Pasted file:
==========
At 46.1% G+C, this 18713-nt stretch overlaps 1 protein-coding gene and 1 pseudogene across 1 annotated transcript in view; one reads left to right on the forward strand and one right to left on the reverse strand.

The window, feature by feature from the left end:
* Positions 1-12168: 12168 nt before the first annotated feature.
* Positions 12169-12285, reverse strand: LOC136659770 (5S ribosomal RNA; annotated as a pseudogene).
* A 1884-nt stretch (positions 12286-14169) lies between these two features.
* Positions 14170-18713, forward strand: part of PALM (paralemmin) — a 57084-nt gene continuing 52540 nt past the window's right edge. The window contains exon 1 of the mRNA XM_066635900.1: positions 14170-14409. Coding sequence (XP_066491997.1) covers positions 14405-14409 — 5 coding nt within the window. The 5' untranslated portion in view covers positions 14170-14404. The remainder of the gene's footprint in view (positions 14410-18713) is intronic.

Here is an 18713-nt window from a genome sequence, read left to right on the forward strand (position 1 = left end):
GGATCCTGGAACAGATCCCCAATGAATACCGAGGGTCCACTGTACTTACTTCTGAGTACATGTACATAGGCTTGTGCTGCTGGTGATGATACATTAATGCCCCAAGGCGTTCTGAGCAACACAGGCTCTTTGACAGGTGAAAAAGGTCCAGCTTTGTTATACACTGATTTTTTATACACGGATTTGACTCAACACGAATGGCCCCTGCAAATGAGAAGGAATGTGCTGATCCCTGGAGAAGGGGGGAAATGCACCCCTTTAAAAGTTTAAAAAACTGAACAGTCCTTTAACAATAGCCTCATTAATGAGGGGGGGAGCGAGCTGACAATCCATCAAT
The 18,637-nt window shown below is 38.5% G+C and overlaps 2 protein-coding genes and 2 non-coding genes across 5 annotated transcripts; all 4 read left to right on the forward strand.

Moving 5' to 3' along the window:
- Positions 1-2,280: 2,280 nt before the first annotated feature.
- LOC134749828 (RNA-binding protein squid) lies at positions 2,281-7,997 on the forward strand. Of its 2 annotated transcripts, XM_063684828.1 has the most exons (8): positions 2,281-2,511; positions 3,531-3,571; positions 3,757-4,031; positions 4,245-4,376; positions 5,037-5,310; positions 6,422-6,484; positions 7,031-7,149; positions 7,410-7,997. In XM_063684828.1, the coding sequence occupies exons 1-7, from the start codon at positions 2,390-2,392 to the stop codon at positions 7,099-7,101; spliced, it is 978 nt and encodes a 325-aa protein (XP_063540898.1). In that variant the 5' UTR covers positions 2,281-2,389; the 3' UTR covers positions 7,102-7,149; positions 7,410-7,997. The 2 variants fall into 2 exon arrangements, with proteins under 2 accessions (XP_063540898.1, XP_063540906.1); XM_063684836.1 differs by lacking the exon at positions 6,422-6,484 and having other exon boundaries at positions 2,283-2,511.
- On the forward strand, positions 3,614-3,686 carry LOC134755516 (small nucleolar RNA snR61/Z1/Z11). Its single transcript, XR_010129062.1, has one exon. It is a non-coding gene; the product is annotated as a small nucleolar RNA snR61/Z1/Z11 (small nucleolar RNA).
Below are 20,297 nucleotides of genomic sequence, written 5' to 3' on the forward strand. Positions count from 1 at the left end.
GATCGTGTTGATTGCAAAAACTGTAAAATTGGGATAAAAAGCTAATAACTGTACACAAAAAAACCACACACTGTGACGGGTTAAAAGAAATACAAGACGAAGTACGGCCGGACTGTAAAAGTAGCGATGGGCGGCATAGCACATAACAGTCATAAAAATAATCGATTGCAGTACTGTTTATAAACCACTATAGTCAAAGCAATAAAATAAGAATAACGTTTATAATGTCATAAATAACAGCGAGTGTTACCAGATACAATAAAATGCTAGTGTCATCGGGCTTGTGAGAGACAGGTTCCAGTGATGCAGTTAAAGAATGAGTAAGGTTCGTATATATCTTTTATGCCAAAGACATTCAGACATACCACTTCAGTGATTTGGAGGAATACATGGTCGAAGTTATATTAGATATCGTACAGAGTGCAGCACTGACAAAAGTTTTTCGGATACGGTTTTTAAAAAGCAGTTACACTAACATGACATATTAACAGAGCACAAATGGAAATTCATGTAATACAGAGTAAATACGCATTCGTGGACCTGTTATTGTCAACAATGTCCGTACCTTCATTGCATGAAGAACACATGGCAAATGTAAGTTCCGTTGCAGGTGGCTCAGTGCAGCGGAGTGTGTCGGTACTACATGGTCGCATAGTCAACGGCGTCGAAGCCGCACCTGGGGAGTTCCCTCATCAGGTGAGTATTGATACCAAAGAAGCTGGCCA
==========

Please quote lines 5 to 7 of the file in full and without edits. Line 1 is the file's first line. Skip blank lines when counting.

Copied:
* A 1884-nt stretch (positions 12286-14169) lies between these two features.
* Positions 14170-18713, forward strand: part of PALM (paralemmin) — a 57084-nt gene continuing 52540 nt past the window's right edge. The window contains exon 1 of the mRNA XM_066635900.1: positions 14170-14409. Coding sequence (XP_066491997.1) covers positions 14405-14409 — 5 coding nt within the window. The 5' untranslated portion in view covers positions 14170-14404. The remainder of the gene's footprint in view (positions 14410-18713) is intronic.

Here is an 18713-nt window from a genome sequence, read left to right on the forward strand (position 1 = left end):